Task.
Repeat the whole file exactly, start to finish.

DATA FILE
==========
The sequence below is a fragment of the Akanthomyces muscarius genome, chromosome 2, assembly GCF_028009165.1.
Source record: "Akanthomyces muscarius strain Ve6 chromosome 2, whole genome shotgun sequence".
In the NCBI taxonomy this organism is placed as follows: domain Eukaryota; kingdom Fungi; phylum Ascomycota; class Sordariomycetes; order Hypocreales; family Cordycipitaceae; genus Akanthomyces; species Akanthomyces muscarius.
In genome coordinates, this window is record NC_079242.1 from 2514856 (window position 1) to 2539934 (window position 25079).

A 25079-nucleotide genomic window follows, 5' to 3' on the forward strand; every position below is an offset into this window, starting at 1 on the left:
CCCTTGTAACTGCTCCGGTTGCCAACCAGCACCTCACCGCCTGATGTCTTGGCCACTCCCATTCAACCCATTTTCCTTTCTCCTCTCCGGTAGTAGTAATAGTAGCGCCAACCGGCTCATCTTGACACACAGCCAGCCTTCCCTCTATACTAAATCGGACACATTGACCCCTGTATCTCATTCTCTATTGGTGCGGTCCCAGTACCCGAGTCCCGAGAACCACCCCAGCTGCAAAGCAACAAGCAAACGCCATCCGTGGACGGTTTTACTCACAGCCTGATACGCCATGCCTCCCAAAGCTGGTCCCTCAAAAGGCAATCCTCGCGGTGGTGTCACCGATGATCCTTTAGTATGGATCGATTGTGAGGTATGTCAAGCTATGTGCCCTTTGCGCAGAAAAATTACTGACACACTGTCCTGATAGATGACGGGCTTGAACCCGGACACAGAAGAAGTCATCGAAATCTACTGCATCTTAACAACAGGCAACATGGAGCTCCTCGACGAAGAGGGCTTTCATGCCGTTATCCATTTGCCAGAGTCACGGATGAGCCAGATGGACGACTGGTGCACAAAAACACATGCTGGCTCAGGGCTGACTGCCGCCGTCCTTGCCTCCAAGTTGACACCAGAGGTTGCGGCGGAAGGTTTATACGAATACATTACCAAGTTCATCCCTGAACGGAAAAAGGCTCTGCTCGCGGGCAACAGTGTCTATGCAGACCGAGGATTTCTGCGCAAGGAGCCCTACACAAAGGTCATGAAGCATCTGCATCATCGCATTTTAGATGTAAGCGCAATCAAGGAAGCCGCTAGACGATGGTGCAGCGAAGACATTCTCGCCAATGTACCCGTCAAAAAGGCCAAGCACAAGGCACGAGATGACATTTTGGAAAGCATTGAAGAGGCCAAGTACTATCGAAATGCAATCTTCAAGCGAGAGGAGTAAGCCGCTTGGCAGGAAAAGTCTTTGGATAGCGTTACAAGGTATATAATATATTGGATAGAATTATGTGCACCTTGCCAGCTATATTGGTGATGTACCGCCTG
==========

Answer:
The sequence below is a fragment of the Akanthomyces muscarius genome, chromosome 2, assembly GCF_028009165.1.
Source record: "Akanthomyces muscarius strain Ve6 chromosome 2, whole genome shotgun sequence".
In the NCBI taxonomy this organism is placed as follows: domain Eukaryota; kingdom Fungi; phylum Ascomycota; class Sordariomycetes; order Hypocreales; family Cordycipitaceae; genus Akanthomyces; species Akanthomyces muscarius.
In genome coordinates, this window is record NC_079242.1 from 2514856 (window position 1) to 2539934 (window position 25079).

A 25079-nucleotide genomic window follows, 5' to 3' on the forward strand; every position below is an offset into this window, starting at 1 on the left:
CCCTTGTAACTGCTCCGGTTGCCAACCAGCACCTCACCGCCTGATGTCTTGGCCACTCCCATTCAACCCATTTTCCTTTCTCCTCTCCGGTAGTAGTAATAGTAGCGCCAACCGGCTCATCTTGACACACAGCCAGCCTTCCCTCTATACTAAATCGGACACATTGACCCCTGTATCTCATTCTCTATTGGTGCGGTCCCAGTACCCGAGTCCCGAGAACCACCCCAGCTGCAAAGCAACAAGCAAACGCCATCCGTGGACGGTTTTACTCACAGCCTGATACGCCATGCCTCCCAAAGCTGGTCCCTCAAAAGGCAATCCTCGCGGTGGTGTCACCGATGATCCTTTAGTATGGATCGATTGTGAGGTATGTCAAGCTATGTGCCCTTTGCGCAGAAAAATTACTGACACACTGTCCTGATAGATGACGGGCTTGAACCCGGACACAGAAGAAGTCATCGAAATCTACTGCATCTTAACAACAGGCAACATGGAGCTCCTCGACGAAGAGGGCTTTCATGCCGTTATCCATTTGCCAGAGTCACGGATGAGCCAGATGGACGACTGGTGCACAAAAACACATGCTGGCTCAGGGCTGACTGCCGCCGTCCTTGCCTCCAAGTTGACACCAGAGGTTGCGGCGGAAGGTTTATACGAATACATTACCAAGTTCATCCCTGAACGGAAAAAGGCTCTGCTCGCGGGCAACAGTGTCTATGCAGACCGAGGATTTCTGCGCAAGGAGCCCTACACAAAGGTCATGAAGCATCTGCATCATCGCATTTTAGATGTAAGCGCAATCAAGGAAGCCGCTAGACGATGGTGCAGCGAAGACATTCTCGCCAATGTACCCGTCAAAAAGGCCAAGCACAAGGCACGAGATGACATTTTGGAAAGCATTGAAGAGGCCAAGTACTATCGAAATGCAATCTTCAAGCGAGAGGAGTAAGCCGCTTGGCAGGAAAAGTCTTTGGATAGCGTTACAAGGTATATAATATATTGGATAGAATTATGTGCACCTTGCCAGCTATATTGGTGATGTACCGCCTG